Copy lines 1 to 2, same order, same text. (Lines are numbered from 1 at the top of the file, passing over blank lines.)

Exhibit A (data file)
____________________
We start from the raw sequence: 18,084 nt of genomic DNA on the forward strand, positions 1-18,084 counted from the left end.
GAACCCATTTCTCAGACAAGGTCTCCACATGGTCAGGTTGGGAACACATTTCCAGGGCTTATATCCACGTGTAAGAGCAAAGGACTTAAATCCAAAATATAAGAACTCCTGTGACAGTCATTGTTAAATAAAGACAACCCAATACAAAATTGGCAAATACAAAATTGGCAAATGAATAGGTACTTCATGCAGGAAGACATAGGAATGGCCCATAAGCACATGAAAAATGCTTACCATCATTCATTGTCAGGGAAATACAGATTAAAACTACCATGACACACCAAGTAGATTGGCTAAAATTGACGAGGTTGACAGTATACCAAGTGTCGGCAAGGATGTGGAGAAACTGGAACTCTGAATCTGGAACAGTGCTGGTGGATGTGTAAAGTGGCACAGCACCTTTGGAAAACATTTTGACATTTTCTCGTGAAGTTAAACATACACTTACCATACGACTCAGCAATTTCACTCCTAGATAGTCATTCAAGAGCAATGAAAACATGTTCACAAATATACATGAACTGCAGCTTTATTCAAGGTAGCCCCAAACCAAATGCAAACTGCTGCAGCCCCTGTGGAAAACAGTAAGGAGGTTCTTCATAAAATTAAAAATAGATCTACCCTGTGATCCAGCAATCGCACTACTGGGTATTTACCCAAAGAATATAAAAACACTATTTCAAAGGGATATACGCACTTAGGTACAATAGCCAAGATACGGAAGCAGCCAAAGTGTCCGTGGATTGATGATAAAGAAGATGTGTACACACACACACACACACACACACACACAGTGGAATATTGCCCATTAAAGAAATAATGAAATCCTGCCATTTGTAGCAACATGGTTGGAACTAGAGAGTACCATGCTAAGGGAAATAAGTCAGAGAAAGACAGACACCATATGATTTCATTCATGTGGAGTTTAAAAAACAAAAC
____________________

We start from the raw sequence: 18,084 nt of genomic DNA on the forward strand, positions 1-18,084 counted from the left end.
GAACCCATTTCTCAGACAAGGTCTCCACATGGTCAGGTTGGGAACACATTTCCAGGGCTTATATCCACGTGTAAGAGCAAAGGACTTAAATCCAAAATATAAGAACTCCTGTGACAGTCATTGTTAAATAAAGACAACCCAATACAAAATTGGCAAATACAAAATTGGCAAATGAATAGGTACTTCATGCAGGAAGACATAGGAATGGCCCATAAGCACATGAAAAATGCTTACCATCATTCATTGTCAGGGAAATACAGATTAAAACTACCATGACACACCAAGTAGATTGGCTAAAATTGACGAGGTTGACAGTATACCAAGTGTCGGCAAGGATGTGGAGAAACTGGAACTCTGAATCTGGAACAGTGCTGGTGGATGTGTAAAGTGGCACAGCACCTTTGGAAAACATTTTGACATTTTCTCGTGAAGTTAAACATACACTTACCATACGACTCAGCAATTTCACTCCTAGATAGTCATTCAAGAGCAATGAAAACATGTTCACAAATATACATGAACTGCAGCTTTATTCAAGGTAGCCCCAAACCAAATGCAAACTGCTGCAGCCCCTGTGGAAAACAGTAAGGAGGTTCTTCATAAAATTAAAAATAGATCTACCCTGTGATCCAGCAATCGCACTACTGGGTATTTACCCAAAGAATATAAAAACACTATTTCAAAGGGATATACGCACTTAGGTACAATAGCCAAGATACGGAAGCAGCCAAAGTGTCCGTGGATTGATGATAAAGAAGATGTGTACACACACACACACACACACACACACACAGTGGAATATTGCCCATTAAAGAAATAATGAAATCCTGCCATTTGTAGCAACATGGTTGGAACTAGAGAGTACCATGCTAAGGGAAATAAGTCAGAGAAAGACAGACACCATATGATTTCATTCATGTGGAGTTTAAAAAACAAAAC